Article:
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Flashcards in ADHD Deck (59)
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1

What is ADHD?

- manifests in childhood w/ sxs of hyperactivity, impulsivity, and/or inattention
- sxs affect cognitive, academic, behavioral, emotional and social fxning

2

Prevalence of ADHD?

- in school aged kids: 8-10%
one of the most common disorders of childhood
- male to female ratio:
4:1 for predom. hyperactive
2:1 for predom inattentive

3

What other psych disorders is ADHD frequently assoc with?

- oppositional defiant disorder
- conduct disorder
- depression
- anxiety disorder
- learning disabilities

4

Neuropathogenesis of ADHD?

- fxnl brain imaging reveals decreased activation in areas of basal ganglion and anterior frontal lobe
- major neurotransmitters involved in ADHD are dopamine and NE

5

Fxn of dopamine?

- most of dopamine sensitive neurons are located in the frontal lobe
- dopamine system is assoc with:
reward, attention, short term memory tasks, planning and motivation
- dopamine limits and selects sensory information arriving from the thalamus to the forebrain

6

Fxn of the frontal lobe?

- ability to project future consequences resulting from current actions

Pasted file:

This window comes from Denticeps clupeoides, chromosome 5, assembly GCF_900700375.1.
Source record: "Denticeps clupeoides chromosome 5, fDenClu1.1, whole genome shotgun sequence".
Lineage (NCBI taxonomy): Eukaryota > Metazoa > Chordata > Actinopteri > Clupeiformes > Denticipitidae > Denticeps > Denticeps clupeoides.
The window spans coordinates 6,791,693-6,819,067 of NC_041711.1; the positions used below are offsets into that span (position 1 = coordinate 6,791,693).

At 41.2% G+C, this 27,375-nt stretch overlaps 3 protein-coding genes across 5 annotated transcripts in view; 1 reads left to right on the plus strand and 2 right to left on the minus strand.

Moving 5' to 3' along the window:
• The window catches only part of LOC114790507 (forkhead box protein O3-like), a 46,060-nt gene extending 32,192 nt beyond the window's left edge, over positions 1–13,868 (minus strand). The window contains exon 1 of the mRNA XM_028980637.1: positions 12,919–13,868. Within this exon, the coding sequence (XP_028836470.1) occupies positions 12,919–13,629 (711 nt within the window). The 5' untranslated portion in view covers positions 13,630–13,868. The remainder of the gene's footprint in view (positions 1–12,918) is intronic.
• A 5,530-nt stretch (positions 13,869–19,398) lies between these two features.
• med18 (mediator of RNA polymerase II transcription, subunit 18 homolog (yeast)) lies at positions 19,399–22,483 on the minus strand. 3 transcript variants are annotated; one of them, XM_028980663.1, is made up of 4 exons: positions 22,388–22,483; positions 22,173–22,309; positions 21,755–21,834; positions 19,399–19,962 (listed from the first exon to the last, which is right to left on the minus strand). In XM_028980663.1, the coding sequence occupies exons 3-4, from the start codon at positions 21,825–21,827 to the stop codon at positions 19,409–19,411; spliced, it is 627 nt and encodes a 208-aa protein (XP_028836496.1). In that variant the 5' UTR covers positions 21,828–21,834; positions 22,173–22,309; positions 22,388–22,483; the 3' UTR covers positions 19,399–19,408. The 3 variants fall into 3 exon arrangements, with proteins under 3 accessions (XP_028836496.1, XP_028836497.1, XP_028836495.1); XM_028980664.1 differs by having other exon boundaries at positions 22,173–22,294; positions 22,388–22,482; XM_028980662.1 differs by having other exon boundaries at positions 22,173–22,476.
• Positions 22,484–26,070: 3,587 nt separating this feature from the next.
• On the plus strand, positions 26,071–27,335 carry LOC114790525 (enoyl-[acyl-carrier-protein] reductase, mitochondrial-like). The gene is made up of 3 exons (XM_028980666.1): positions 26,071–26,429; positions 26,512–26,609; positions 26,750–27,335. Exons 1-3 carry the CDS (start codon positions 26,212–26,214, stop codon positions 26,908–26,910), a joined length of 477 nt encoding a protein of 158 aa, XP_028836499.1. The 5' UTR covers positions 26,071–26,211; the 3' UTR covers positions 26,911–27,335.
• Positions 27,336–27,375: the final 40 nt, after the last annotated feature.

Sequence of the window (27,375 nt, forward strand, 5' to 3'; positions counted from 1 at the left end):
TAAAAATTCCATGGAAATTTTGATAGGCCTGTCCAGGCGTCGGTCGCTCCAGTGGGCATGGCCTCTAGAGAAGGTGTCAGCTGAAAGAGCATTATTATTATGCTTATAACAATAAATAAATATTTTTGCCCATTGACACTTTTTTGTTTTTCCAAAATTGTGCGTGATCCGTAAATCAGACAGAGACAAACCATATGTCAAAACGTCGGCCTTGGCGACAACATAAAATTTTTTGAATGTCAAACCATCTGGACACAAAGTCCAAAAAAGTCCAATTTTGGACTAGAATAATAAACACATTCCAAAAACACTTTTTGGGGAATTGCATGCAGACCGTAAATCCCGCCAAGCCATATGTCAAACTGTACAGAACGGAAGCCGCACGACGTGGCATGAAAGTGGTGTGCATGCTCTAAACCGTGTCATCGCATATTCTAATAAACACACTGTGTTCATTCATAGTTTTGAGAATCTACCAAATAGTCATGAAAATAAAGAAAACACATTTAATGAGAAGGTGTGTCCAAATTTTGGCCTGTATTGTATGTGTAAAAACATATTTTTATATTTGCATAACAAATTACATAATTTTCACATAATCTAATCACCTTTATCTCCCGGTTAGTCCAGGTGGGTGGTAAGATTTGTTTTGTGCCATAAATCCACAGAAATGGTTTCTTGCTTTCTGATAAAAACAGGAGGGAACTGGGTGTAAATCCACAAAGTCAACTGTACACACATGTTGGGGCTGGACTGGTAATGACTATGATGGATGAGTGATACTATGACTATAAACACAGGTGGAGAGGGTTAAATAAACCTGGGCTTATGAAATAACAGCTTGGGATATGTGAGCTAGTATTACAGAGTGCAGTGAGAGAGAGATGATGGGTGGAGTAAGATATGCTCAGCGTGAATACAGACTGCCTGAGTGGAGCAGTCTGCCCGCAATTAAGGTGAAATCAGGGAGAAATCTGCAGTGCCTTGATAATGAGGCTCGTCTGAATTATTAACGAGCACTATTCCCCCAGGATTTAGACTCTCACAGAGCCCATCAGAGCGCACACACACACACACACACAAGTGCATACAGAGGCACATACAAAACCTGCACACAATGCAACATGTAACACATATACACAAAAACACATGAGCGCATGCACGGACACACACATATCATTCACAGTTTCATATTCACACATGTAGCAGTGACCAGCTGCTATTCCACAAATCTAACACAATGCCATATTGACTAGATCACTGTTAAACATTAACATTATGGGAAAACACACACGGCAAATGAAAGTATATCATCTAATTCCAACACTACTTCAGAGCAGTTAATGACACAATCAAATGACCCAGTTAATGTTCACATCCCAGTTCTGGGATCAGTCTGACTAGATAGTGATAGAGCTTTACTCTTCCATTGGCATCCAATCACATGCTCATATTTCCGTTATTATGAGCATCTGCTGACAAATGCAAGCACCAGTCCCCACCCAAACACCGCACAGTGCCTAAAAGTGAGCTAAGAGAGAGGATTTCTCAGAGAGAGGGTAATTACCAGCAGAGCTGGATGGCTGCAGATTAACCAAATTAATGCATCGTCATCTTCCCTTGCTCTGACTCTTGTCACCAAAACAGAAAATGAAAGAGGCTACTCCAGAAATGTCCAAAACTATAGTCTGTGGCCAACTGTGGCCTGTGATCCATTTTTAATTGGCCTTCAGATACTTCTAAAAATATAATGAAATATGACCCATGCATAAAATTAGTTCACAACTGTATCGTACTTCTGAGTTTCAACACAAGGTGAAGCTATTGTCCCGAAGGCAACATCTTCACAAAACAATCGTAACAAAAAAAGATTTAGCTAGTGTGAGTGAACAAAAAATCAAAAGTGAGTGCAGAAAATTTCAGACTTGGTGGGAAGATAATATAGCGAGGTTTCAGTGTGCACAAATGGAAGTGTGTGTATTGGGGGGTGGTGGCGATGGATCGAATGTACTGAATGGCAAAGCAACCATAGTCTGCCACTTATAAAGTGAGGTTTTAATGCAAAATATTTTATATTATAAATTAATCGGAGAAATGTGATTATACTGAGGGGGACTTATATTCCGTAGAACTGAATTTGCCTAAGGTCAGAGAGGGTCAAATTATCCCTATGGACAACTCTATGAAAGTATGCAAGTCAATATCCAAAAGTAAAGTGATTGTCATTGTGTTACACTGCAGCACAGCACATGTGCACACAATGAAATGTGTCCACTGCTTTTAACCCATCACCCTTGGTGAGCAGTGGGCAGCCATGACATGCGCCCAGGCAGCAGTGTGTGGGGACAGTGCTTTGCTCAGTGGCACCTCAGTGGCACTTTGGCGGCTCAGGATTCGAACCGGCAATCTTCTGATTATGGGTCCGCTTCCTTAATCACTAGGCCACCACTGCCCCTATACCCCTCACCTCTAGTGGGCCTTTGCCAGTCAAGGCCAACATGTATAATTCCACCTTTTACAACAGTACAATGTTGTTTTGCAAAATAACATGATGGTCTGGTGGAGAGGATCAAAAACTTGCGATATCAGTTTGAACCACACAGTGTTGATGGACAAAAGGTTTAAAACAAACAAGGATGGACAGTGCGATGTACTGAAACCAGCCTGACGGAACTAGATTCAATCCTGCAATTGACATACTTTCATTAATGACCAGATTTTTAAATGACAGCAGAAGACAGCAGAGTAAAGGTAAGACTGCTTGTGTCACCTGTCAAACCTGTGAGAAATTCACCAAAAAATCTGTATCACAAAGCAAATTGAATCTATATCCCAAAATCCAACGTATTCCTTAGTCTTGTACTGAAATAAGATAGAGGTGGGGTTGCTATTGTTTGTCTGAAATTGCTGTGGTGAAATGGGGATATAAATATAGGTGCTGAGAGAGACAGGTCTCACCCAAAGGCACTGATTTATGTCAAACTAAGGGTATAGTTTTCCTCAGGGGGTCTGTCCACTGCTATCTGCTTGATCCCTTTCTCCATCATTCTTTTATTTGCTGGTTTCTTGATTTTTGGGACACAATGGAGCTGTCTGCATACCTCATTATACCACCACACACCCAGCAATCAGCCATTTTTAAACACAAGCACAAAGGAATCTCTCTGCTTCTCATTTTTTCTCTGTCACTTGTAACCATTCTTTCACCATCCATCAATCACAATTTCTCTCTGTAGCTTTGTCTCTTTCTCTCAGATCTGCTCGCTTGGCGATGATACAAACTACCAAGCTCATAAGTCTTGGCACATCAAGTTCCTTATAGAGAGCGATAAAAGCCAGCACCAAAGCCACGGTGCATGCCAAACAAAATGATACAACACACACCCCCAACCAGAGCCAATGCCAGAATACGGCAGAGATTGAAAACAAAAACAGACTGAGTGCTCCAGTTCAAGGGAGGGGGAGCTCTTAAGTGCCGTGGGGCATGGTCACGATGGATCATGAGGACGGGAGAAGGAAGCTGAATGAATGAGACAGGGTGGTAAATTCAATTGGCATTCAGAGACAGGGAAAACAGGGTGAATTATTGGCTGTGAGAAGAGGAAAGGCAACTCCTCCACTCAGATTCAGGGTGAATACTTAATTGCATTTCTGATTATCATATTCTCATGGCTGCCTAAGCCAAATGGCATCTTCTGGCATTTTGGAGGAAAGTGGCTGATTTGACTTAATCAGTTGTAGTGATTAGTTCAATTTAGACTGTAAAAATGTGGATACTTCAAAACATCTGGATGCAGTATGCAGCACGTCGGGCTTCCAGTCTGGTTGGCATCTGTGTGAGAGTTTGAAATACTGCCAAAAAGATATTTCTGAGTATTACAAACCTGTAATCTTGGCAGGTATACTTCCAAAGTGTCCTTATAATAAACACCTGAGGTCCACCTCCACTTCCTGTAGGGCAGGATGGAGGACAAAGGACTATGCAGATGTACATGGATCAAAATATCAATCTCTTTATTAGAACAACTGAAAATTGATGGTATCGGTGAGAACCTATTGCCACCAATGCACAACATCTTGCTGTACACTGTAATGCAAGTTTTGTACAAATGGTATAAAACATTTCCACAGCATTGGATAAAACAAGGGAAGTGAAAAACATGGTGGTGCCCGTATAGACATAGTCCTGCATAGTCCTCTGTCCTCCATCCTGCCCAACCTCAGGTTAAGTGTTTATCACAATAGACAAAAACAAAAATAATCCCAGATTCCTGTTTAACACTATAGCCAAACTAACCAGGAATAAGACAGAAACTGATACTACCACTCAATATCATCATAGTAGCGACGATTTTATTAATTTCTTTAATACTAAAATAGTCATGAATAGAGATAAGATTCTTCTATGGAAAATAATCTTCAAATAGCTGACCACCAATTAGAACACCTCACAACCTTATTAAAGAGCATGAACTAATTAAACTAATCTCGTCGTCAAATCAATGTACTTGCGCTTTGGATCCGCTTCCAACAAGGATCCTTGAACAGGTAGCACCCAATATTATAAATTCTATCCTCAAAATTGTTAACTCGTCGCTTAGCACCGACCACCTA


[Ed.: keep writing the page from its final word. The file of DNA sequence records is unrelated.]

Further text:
- choice b/t good and bad actions (or better and best)
- override and suppression of socially unacceptable responses
- the determination of similarities and differences b/t things or events

7

How does ADHD affect the fxn of the brain?

- decreased activation in the areas of the basal ganglion and anterior frontal lobe
- increase in dopamine transporter activity thus clearing dopamine from the synapse too quickly
- the dopamine imbalance allows an inappropriate increase in NE activity

8

The mechanism of ADHD tx wtih methylphenidate?

- increases extracellular dopamine in the brain
- changes the areas of fxn in the frontal lobe
- in pts w/o ADHD mehylphenidate doesn't have same effect on frontal lobe fxn

9

What is the DSM V criteria for ADHD?

- need 6 or more sxs of inattention or hyperactivity/impulsivity, 5 or more for age 17 and older
- sxs inappropriate for any given age
- negatively impacts social and academic or occupational activities
- sxs developed prior to age 12
- sxs present in 2 or more settings
- sxs present for at least 6 months
- sxs are not better explained by other psychiatric disorders

10

What are the inattentive sxs for ADHD?

- failure to give close attention to detail
- difficulty sustaining attention in task
- failure to listen when spoken to directly
- failure to follow directions
- difficulty organizing tasks and activities
- reluctance to engaage in tasks that reqr sustained mental effort
- loses things necessary for tasks or activities
- easy distractibility
- forgetfulness in daily activities

11

What are the impulsive-hyperactive sxs of ADHD?

- fidgetiness w/ hands and feet or squirms in seat
- difficulty remaining seated in class
- excessive running or climbing in inappropriate situations
- diff. in engaging in quiet activities
- is often on the go or acts as if driven by a motor
- often talks excessively
- excessive talking and blurting out answers b/f questions have been completed
- difficulty awaiting turns (while waiting in line)
- interrupting and intruding on others

12

Medical eval of pt with suspected ADHD?